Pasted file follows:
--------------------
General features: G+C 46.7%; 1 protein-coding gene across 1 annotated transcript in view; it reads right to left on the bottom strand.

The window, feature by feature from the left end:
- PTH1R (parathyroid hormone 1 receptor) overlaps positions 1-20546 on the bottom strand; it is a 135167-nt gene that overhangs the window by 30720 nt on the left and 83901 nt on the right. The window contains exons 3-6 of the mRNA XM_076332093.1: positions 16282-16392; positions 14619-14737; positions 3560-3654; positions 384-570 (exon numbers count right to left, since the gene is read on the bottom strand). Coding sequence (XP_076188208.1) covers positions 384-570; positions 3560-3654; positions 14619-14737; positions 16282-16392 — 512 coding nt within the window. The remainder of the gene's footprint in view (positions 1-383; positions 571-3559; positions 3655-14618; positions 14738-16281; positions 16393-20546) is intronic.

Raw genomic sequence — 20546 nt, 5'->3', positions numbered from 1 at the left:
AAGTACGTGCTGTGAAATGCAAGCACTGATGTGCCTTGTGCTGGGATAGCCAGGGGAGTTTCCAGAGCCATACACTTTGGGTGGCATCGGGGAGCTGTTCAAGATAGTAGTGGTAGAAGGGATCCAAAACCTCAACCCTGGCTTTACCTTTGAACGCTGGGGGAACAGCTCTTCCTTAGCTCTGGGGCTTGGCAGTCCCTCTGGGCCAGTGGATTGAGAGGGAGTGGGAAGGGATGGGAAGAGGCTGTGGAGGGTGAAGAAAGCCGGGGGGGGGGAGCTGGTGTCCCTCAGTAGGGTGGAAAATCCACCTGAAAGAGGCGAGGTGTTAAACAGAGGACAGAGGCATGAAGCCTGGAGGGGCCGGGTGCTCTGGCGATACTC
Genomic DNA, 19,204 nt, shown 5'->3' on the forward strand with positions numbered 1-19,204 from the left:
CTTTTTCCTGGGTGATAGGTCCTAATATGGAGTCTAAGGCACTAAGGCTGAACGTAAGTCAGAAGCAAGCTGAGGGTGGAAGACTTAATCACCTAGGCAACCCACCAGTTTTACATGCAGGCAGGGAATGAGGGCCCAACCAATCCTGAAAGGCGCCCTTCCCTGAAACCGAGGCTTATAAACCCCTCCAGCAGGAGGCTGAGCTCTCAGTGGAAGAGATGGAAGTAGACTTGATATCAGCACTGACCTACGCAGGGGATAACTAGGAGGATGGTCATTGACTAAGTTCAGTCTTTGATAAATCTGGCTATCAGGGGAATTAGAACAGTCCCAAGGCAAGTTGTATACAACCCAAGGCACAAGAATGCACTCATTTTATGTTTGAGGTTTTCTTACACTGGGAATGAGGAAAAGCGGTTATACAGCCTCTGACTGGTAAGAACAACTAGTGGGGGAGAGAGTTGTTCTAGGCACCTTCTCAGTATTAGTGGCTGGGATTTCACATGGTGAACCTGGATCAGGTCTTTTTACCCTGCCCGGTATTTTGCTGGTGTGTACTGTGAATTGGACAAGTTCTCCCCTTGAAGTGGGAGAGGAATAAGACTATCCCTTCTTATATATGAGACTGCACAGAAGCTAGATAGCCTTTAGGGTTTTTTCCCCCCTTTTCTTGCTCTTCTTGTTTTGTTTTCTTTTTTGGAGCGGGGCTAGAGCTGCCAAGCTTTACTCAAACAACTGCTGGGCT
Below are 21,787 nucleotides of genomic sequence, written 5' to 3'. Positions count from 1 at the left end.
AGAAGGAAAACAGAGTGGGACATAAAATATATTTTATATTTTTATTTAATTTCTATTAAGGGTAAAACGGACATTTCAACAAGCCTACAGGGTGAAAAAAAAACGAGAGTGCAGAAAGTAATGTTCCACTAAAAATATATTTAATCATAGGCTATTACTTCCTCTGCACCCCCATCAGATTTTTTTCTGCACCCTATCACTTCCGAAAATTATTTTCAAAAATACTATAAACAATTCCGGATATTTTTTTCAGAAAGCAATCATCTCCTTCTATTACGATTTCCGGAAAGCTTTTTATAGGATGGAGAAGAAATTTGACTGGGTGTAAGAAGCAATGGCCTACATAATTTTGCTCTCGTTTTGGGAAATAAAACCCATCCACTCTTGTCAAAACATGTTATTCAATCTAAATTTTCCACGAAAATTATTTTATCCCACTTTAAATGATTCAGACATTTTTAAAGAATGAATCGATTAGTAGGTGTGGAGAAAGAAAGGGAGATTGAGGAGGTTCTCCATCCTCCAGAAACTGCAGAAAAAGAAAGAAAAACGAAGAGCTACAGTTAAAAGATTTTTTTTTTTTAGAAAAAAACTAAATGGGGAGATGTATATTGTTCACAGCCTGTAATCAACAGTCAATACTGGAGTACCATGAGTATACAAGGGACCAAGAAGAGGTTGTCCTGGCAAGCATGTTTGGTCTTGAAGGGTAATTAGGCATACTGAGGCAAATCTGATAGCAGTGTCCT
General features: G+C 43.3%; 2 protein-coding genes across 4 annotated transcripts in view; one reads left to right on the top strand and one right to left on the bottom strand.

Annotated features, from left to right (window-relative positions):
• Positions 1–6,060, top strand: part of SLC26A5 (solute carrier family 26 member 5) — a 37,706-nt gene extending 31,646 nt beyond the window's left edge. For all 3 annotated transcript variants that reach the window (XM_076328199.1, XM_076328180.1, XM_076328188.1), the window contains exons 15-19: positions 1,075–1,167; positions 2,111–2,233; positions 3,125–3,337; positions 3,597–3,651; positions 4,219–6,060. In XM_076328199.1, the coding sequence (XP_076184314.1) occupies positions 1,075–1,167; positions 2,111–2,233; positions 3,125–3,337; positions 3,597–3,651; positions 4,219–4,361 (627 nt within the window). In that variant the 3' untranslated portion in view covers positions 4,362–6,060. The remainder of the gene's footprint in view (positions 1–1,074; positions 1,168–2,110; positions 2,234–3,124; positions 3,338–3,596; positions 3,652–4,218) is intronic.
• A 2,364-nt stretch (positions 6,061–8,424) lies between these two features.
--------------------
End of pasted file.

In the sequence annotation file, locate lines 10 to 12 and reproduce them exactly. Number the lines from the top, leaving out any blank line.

General features: G+C 43.3%; 2 protein-coding genes across 4 annotated transcripts in view; one reads left to right on the top strand and one right to left on the bottom strand.

Annotated features, from left to right (window-relative positions):
• Positions 1–6,060, top strand: part of SLC26A5 (solute carrier family 26 member 5) — a 37,706-nt gene extending 31,646 nt beyond the window's left edge. For all 3 annotated transcript variants that reach the window (XM_076328199.1, XM_076328180.1, XM_076328188.1), the window contains exons 15-19: positions 1,075–1,167; positions 2,111–2,233; positions 3,125–3,337; positions 3,597–3,651; positions 4,219–6,060. In XM_076328199.1, the coding sequence (XP_076184314.1) occupies positions 1,075–1,167; positions 2,111–2,233; positions 3,125–3,337; positions 3,597–3,651; positions 4,219–4,361 (627 nt within the window). In that variant the 3' untranslated portion in view covers positions 4,362–6,060. The remainder of the gene's footprint in view (positions 1–1,074; positions 1,168–2,110; positions 2,234–3,124; positions 3,338–3,596; positions 3,652–4,218) is intronic.